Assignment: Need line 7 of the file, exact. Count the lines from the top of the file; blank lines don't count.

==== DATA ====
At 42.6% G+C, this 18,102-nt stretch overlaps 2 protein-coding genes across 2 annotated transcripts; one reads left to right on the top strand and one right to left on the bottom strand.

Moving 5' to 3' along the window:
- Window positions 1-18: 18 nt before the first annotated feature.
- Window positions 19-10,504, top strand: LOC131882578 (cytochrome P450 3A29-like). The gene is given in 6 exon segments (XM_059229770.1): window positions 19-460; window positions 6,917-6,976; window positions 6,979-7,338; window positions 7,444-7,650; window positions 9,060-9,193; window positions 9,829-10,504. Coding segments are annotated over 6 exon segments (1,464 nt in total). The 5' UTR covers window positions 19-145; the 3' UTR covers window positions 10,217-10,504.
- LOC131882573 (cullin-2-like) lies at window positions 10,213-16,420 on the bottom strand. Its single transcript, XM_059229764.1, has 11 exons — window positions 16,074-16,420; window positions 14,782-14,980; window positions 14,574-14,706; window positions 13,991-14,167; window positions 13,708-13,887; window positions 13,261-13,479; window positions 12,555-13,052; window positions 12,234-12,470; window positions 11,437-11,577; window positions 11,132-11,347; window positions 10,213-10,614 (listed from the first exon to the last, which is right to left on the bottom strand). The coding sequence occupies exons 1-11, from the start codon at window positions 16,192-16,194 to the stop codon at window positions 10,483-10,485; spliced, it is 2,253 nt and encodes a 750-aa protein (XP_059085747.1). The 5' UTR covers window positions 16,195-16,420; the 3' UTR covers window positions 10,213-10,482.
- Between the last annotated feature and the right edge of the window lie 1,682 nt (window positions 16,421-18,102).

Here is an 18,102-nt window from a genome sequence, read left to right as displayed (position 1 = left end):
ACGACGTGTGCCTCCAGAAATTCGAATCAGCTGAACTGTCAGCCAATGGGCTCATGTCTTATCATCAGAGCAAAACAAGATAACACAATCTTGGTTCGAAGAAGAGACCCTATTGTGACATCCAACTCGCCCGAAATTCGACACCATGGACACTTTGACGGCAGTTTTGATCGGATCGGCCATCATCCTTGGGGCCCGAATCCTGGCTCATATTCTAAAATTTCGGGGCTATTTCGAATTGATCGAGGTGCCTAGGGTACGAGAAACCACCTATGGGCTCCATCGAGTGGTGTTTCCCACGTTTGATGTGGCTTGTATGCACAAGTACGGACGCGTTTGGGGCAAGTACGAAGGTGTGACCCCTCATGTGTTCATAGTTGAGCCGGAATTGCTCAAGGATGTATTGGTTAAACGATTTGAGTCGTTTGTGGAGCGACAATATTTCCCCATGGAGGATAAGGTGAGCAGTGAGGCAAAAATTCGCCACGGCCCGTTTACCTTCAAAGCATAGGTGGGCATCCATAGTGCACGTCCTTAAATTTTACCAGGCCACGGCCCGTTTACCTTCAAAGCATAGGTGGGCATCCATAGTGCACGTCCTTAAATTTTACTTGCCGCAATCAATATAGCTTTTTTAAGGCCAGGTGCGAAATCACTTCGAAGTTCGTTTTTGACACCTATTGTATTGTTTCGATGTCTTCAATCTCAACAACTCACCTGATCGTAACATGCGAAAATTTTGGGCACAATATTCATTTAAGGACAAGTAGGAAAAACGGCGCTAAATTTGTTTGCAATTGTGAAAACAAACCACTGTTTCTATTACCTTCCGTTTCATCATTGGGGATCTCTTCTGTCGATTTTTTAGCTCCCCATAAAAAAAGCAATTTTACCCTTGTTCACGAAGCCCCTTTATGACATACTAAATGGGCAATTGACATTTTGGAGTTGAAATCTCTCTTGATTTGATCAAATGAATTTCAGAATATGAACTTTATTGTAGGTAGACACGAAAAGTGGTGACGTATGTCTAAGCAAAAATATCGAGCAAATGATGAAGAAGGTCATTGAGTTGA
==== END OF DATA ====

Here is an 18,102-nt window from a genome sequence, read left to right as displayed (position 1 = left end):